Most recently she served as the Chair of the Northeast Florida Human Trafficking Coalition. Her international projects include a large-scale bi-lingual internship for the USAID Scholarship for Economic Education and Development at FL State College at Jacksonville.
March 28, 2014
In a very surprising and rare occurrence in a debate about Child Sexual Abuse Prevention trainings on the floor of the Utah State Senate, three male Senators disclosed their personal experiences of sexual abuse and attempted abuse as children. The three men disclosed openly and publicly during a floor debate on bill (HB 286) proposed by Angela Romero of Salt Lake City. The bill would allow public schools to teach children, age-appropriate instruction on how to recognize and report abusive acts. The new law was up for a full vote after having passed unanimously through the Utah House and a Senate sub-committee. The bill would provide instruction to children on how to be alert to inappropriate touch, keeping secrets, and telling a trusted adult.
The disclosures came during a debate on a challenge to amend the bill from a parent-permitted class, “opt-out,” to an “opt-in,” where parents would have to sign a note allowing their children to attend the session. This change would severely “gut” the bill because parents may not notice the note, children sometimes forget to bring notes back and forth, or parents potentially refrain from signing permission because there may be abuse in the home.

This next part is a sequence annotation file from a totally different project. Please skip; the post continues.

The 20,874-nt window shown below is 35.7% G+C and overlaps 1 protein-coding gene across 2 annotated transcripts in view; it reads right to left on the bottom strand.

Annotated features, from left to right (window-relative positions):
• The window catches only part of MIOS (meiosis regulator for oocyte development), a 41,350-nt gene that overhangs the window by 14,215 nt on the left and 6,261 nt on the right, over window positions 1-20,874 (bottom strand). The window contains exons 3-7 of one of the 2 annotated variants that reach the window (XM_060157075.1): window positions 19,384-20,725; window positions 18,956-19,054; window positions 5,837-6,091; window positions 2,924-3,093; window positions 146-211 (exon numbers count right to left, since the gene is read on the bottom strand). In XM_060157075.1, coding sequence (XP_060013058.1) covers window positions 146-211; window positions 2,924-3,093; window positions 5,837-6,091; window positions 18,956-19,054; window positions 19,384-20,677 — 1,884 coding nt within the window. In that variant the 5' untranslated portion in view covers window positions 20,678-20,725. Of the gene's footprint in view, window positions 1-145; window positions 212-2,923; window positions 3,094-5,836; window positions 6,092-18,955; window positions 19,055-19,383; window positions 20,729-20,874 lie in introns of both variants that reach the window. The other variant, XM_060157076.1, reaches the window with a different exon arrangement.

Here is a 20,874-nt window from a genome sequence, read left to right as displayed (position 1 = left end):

Senator Aaron Osmond from South Jordan, UT said “as a child, I was the recipient of abuse by a non-family member. It was a devastating experience to me personally.” He discussed how his family didn’t talk about these things and he guessed that his parents would have probably missed the notices from school. “This isn’t a discussion about sex or sexuality,” Osmond said, “this is about recognizing that it is okay to say “no” and to stop an adult in any setting, whether it is in the home or in school or any other environment where they feel unsafe… but there are multiple parents in our society who are so stressed out, working multiple jobs, they will not engage on this issue and the child will be vulnerable”.